"Once the Ministry of Road Construction, this building in Tbilisi, Georgia, consists of five intersecting horizontal bars and resembles a Jenga game."
"An earthquake in 1963 gave city planners in the Macedonian capital of Skopje the chance to envision an "ideal city" in concrete."
Photographs by Roman Bezjak, from his book Socialist Modernism.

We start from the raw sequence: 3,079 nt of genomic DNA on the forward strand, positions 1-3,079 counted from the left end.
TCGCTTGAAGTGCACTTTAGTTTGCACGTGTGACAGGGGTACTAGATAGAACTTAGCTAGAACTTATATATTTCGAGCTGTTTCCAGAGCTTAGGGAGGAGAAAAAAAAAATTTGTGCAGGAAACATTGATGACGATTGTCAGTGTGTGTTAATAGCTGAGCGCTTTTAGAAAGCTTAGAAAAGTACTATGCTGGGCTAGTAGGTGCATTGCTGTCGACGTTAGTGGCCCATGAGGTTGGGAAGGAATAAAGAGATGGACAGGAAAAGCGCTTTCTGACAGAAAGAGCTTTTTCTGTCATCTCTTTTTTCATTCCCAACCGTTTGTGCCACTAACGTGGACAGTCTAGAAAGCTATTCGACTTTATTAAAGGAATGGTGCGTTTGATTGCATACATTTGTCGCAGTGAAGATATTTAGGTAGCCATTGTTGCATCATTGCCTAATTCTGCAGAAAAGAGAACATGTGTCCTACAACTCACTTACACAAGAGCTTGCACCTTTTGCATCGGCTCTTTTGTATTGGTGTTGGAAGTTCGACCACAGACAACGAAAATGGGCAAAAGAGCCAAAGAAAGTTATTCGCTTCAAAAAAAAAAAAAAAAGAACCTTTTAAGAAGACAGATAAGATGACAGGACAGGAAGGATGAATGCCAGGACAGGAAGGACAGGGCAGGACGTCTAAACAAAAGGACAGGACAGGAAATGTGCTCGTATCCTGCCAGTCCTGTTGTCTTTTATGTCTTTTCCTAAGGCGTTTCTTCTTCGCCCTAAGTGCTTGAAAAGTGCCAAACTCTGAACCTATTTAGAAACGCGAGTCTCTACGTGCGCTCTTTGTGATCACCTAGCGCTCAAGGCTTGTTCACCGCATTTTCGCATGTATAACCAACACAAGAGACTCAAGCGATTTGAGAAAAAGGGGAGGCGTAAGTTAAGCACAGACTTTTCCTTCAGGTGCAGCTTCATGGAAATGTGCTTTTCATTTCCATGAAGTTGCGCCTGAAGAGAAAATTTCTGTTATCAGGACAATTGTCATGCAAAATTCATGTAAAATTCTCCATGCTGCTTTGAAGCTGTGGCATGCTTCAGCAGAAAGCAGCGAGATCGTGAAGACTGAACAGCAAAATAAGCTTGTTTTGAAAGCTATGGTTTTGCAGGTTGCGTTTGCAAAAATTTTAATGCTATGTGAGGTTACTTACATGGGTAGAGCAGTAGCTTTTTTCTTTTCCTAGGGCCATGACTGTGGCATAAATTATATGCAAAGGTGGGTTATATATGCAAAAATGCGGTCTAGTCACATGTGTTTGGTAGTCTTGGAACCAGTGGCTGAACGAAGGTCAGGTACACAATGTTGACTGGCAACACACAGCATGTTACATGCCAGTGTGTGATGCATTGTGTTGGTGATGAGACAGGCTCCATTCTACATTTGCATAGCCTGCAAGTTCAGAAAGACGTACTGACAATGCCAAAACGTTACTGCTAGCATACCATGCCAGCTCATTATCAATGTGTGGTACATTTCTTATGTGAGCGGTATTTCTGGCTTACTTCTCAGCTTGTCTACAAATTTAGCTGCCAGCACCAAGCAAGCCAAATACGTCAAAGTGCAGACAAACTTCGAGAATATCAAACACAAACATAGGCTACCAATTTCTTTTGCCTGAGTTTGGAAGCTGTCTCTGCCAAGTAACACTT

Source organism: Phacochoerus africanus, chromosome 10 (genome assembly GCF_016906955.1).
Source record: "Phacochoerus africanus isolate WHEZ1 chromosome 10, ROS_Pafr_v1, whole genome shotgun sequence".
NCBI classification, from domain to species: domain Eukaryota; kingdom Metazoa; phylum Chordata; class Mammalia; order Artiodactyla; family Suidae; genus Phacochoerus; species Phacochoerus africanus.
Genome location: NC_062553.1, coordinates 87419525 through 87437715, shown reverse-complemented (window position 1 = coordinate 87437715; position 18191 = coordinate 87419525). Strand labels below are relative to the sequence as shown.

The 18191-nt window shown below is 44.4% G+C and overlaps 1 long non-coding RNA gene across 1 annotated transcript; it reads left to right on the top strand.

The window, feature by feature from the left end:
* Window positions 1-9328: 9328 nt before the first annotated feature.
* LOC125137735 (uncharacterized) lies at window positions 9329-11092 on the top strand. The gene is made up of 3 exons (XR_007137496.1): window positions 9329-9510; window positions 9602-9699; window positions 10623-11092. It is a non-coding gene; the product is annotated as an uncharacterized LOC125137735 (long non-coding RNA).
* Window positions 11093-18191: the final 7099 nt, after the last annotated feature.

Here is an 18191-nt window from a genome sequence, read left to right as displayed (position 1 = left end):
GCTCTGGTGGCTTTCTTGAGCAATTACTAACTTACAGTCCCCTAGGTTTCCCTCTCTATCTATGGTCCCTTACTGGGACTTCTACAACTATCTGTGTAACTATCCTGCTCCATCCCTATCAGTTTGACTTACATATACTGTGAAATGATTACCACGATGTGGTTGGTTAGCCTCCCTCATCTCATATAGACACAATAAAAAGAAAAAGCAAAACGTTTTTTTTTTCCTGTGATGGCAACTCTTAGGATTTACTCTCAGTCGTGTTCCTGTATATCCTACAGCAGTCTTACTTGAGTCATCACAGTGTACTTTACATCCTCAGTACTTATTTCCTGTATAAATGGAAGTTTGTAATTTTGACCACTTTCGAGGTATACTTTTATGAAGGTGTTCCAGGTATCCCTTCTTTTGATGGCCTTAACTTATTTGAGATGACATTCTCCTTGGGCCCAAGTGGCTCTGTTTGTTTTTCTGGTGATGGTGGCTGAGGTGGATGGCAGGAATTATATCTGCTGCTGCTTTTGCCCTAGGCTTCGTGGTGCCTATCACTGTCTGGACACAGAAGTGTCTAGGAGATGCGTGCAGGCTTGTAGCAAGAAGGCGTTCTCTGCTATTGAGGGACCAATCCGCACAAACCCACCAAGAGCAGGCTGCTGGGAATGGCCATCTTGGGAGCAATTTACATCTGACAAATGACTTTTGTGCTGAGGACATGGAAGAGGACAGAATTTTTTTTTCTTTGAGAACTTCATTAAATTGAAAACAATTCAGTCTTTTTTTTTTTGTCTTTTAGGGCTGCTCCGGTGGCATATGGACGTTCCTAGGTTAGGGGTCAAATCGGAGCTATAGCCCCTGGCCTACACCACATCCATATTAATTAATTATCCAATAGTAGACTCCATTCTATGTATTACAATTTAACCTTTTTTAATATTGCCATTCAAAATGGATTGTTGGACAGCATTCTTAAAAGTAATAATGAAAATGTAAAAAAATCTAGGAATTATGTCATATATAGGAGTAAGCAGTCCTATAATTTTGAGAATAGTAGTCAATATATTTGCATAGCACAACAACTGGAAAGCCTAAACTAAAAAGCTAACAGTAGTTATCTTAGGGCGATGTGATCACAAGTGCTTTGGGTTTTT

Within the photo book the individual images condense into a kind of archeology of an era, which was previously bound up with promises full of hope for the future; promises which have long since turned out to be empty ones. The Skopje central postal office or towering apartment blocks in Zagreb were supposed to make the world a better place someday – more beautiful, more wonderful. What remains today is first and foremost a plethora of questions: whether to re-use, renovate or preserve these buildings, which have for the most part been left to decay and as ruins tell the story of their glorious past. The future is uncertain. What had once been celebrated as the expression of an egalitarian collectivity is today evidence of enforced ideological conformity and foreign rule by the Soviets.